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I'm trying to wrap my head around some formulas presented in the 1992 paper from Chakraborty Sample Size Requirements for Addressing the Population Genetic Issues of Forensic Use of DNA Typing, but I have not been able to.

Specifically, the right hand side of formula (16) and it's relation with formula (13).

$1-\sum\limits_{i=1}^{k}(1-p_{i})^{2n}$ (13)

$[1-(1-p)^{2n}]^{r}\geqslant1-\alpha$ (16)

Formula 13 indicates the probability, for a locus with $k$ segregating alleles whose frequencies are contained in the vector $p$, that all alleles are represented in a given sample of size $n$, and the right hand side of formula 16 indicates the probability of $r$ alleles to be represented in a given sample of size $n$.

First of all, why, based on 13, the expression inside the summation indicates the probability of an allele of frequency p, to remain unobserved in a sample of size n?

I tried to understand this from the Hardy-Weinberg equation but did not have any success.

Second, Why to take the expression in (16) to the r'th power?

Which biological concepts am I missing?

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  • $\begingroup$ I don't think there is any biology here, just concepts of probability $\endgroup$ – Bryan Krause Sep 28 at 17:44
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    $\begingroup$ @BryanKrause Probability in this case is been used as a tool for a specific application, like in every other problem involving probability. The main issue here (for me) is to understand the underlying biological concepts to give sense to, for example, why is it that the power in (13) is 2n. Is not a problem related to solve for n in (16) or something of that nature, I'm more interested in understanding the concepts that dictate the reason(s) why the expressions adopt that form to estimate the probability of interest. $\endgroup$ – Andrés Flores Sep 28 at 22:07
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    $\begingroup$ @BryanKrause, I absolutely agree that these are probability questions not pop gen questions per se. If I wanted to answer anyway, is it your opinion that (1) answering here would be harmless or (2) we should tell OP to go away, post it somewhere, leave a link here, and close it? $\endgroup$ – Ben Bolker Sep 28 at 22:16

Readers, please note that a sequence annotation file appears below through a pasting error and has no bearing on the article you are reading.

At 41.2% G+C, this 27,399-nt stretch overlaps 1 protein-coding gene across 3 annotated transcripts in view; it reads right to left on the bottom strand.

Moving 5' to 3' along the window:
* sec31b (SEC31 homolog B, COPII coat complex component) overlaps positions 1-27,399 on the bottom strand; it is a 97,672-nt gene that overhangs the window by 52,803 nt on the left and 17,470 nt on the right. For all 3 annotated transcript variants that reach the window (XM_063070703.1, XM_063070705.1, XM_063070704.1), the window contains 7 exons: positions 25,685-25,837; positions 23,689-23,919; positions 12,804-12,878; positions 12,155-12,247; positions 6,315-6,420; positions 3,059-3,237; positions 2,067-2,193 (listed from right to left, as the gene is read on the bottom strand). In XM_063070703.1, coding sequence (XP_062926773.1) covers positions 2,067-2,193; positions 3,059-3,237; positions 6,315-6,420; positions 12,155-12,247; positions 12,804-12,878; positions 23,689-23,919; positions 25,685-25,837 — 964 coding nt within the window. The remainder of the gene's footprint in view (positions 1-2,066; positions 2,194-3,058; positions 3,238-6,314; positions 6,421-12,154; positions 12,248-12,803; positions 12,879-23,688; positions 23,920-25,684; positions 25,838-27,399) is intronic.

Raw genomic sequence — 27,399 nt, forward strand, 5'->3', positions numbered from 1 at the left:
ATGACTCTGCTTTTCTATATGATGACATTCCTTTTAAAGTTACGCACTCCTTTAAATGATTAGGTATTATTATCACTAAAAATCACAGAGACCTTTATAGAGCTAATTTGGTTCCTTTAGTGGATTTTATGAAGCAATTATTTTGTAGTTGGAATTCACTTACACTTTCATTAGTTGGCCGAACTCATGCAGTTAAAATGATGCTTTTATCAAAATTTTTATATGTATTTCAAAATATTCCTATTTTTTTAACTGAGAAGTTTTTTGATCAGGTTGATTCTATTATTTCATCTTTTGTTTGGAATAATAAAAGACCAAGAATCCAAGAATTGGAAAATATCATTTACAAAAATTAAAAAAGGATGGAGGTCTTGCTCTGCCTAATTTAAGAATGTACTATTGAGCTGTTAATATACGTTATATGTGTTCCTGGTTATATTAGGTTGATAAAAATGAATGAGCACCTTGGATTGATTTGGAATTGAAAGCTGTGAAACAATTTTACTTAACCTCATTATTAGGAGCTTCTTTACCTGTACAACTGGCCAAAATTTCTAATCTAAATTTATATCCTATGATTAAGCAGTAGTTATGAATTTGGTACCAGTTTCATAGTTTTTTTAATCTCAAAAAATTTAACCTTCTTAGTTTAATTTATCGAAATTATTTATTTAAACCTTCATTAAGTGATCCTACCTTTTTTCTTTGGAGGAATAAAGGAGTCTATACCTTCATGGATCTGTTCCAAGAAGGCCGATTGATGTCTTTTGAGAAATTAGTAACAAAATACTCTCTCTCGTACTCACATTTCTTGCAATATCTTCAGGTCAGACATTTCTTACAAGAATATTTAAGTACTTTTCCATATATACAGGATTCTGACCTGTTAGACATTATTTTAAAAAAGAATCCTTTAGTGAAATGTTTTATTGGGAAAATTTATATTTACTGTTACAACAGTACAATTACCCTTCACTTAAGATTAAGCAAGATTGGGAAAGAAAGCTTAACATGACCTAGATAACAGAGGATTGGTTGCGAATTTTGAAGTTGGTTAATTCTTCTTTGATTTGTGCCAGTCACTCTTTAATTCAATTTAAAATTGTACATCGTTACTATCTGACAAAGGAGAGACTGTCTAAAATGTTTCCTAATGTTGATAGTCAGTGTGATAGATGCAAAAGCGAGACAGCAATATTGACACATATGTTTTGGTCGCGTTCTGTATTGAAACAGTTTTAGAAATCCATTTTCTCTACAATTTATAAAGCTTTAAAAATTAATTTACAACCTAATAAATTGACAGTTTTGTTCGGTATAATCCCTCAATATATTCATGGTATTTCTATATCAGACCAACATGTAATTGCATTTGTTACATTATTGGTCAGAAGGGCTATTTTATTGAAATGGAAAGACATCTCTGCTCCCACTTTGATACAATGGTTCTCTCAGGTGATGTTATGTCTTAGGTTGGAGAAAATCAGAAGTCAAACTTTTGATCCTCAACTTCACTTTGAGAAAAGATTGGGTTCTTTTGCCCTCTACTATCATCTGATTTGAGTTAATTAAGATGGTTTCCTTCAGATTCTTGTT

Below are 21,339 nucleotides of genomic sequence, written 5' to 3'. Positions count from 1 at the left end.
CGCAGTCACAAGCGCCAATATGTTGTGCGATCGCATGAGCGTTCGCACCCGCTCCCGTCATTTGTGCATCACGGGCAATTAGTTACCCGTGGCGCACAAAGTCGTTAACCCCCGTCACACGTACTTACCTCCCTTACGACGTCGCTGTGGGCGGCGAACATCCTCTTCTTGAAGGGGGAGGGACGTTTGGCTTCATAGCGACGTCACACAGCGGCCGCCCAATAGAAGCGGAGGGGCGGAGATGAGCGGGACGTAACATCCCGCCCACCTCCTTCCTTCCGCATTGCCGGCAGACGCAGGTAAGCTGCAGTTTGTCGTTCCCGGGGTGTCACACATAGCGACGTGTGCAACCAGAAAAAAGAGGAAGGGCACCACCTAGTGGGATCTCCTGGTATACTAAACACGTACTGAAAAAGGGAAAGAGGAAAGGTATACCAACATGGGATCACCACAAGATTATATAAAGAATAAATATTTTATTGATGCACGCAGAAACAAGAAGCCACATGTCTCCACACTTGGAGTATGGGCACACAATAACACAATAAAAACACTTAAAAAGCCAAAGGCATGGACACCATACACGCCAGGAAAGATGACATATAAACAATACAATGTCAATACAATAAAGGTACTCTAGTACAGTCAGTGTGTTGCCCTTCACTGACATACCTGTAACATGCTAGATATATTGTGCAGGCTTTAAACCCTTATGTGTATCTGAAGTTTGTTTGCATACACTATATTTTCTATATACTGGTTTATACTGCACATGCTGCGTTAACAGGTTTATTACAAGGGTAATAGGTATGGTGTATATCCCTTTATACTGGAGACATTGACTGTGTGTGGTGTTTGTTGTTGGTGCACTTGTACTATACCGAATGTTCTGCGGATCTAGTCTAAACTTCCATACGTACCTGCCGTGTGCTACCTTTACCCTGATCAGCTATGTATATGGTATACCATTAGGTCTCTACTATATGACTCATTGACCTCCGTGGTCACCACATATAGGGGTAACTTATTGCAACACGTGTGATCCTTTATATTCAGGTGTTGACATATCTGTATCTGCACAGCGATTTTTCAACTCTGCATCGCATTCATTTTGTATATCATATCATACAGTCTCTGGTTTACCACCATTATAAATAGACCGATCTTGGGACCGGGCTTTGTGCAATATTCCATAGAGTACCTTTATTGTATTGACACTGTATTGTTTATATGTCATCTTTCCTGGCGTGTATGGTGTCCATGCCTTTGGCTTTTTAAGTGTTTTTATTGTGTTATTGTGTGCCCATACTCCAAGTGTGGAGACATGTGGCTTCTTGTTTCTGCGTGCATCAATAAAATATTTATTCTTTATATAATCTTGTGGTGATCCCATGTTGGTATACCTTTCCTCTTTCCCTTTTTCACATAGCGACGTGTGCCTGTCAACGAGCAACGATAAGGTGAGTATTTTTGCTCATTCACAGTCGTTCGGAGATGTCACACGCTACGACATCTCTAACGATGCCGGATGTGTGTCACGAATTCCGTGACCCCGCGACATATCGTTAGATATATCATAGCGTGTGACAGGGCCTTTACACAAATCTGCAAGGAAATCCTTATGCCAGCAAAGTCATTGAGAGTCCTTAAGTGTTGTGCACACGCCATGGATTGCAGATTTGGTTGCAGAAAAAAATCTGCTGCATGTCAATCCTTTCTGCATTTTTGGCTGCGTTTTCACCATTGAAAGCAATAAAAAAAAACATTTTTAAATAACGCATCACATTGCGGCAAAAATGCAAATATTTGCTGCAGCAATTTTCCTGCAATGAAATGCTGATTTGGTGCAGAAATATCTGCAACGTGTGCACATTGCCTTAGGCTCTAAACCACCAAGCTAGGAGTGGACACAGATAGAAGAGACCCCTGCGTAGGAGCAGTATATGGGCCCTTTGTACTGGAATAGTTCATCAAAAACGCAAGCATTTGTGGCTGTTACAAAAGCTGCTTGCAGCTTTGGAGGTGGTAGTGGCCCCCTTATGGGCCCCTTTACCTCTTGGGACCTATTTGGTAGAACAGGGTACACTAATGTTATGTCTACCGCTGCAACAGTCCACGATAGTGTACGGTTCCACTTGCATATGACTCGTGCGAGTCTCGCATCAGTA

• $\begingroup$ @BenBolker Grey area. I think if you want to answer the probability question here I'd appreciate if you narrate it with the biology, and I think that will overall be well received. $\endgroup$ – Bryan Krause Sep 29 at 0:11
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I'm going to strictly answer the questions, rather than step through the proof, because it involves a lot of formatting that I'm not familiar with. Other folks are welcome to edit this!

Equation 13

This equation assumes a diploid genotype, given by the $2n$ power with $n$ individuals. For anything with greater ploidy than mono-, it's mathematically simpler to determine the probability that an allele is not present. As an example, see this calculation of a triploid Hardy-Weinburg equilibrium equation. Using this simplification,

$P(single$ $allele$ $not$ $present)$ $= (1$ $- P(allele$ $present))$ ^ $(ploidy)$ ^ $(n)$

$= (1$ $- P(allele$ $present))$ ^ $(ploidy$ * $n)$

With $k$ segregating alleles, each allele has its own non-presence probability. The probability of total non-presence is $1 - (sum$ $of$ $P(each$ $non$-$presence))$

Equation 16

In this equation, the author describes the probability that all alleles are present at a given frequency. These allele presences are independent of each other and therefore multiplicative. Since $P(allele$ $present)$ is vectorized, this product can be simplified to $^r$

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  • $\begingroup$ Tip - to format equations, you should use the $ symbol rather than the grave accent. $\endgroup$ – user438383 Sep 30 at 9:09
  • $\begingroup$ Aha, thanks! That's a lot better :) $\endgroup$ – Punintended Sep 30 at 17:03

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